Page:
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Nick Clifford (1921 – 2019), last surviving Mount Rushmore carver

AP Photo / Beth Harpaz

Clifford worked on the monument from 1939 to 1941 and earned 55 cents an hour

Nick Clifford was the last surviving worker from the team that carved the Mount Rushmore National Memorial in the Black Hills of South Dakota. From 1927 through 1941, about 400 people worked to carve the mountainside into the likeness of four U.S. presidents. Clifford was the youngest of the workers, hired at 17 in 1939 and continuing to work on the mountain until 1941. Clifford was hired because the monument’s designer, Guzton Borglum, wanted to put together a baseball team from the crew of carvers. A good ballplayer, Clifford was recruited for the team – and given a job on the monument, earning 55 cents an hour.

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Died: November 23, 2019 (Who else died on November 23?)

Details of death: Died at a hospice facility in Rapid City, South Dakota at the age of 98.

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Later years: After the mountain’s construction came to an end in 1939, Clifford joined the U.S. Army Air Forces, serving overseas throughout World War II. He later came home to operate a number of small businesses, including a laundry and dry cleaning service, an ice cream and sandwich shop, and a woodcutting business. For a time, he operated Sylvan Lake Lodge in South Dakota’s Custer State Park. Clifford wrote the 2004 book “Mount Rushmore Q&A” to tell the story of his time working on the monument.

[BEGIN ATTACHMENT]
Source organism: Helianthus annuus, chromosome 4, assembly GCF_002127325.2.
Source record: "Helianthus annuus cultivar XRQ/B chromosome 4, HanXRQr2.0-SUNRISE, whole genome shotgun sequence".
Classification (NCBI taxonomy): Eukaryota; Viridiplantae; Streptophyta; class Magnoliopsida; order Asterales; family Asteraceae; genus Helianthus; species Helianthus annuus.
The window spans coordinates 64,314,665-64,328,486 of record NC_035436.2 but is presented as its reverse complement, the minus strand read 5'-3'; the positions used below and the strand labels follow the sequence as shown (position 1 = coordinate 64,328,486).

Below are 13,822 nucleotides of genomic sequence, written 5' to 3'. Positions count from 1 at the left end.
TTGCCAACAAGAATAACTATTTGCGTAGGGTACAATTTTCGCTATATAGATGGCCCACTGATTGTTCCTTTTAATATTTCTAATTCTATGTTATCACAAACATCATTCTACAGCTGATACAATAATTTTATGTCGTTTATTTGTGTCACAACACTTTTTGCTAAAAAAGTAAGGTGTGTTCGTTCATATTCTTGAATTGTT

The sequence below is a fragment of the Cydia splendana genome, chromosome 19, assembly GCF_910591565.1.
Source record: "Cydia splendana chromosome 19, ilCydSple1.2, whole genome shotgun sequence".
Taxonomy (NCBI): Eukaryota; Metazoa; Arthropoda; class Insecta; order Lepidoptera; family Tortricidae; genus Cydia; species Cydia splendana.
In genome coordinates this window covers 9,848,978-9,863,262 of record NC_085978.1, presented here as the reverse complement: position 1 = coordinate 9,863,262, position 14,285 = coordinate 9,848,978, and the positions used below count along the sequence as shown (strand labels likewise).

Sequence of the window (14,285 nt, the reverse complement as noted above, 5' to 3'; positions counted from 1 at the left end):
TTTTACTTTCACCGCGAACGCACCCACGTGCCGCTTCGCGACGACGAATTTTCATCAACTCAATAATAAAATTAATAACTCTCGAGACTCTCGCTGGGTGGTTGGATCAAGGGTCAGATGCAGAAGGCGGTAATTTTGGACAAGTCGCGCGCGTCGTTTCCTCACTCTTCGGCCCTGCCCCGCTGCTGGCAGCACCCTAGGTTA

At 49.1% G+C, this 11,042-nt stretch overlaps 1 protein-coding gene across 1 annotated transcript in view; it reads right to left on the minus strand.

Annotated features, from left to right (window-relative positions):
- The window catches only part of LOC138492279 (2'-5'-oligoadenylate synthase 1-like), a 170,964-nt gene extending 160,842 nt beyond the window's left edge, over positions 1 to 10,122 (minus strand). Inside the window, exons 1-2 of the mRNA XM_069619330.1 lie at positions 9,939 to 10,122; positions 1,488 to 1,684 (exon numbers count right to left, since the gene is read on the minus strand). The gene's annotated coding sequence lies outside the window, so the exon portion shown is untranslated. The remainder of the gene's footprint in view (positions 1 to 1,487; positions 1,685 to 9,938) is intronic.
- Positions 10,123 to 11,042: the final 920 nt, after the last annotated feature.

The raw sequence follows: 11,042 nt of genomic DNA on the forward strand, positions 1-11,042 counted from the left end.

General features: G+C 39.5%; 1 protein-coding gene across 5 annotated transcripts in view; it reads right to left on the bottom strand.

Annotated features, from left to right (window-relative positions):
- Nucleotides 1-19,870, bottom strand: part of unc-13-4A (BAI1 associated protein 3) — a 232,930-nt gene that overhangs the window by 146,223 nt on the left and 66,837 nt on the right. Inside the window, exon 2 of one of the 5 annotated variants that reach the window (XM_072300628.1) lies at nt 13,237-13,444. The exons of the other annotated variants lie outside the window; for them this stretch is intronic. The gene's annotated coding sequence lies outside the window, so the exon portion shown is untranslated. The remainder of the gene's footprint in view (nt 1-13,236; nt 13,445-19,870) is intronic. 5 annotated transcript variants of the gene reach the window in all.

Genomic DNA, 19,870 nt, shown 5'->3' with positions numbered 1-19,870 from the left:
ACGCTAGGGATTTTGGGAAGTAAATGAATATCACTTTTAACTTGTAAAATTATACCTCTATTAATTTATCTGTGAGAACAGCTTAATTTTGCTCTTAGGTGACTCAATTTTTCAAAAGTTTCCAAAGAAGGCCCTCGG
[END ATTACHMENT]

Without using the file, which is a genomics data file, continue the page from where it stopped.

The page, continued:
Notable quote: “I feel like Mount Rushmore was the greatest thing with which I was ever involved. It tells a story that will never go away – the story of how America was made and the men who helped make it what it is today.” —from a 2016 interview with the Rapid City Journal

Full obituary: The New York Times

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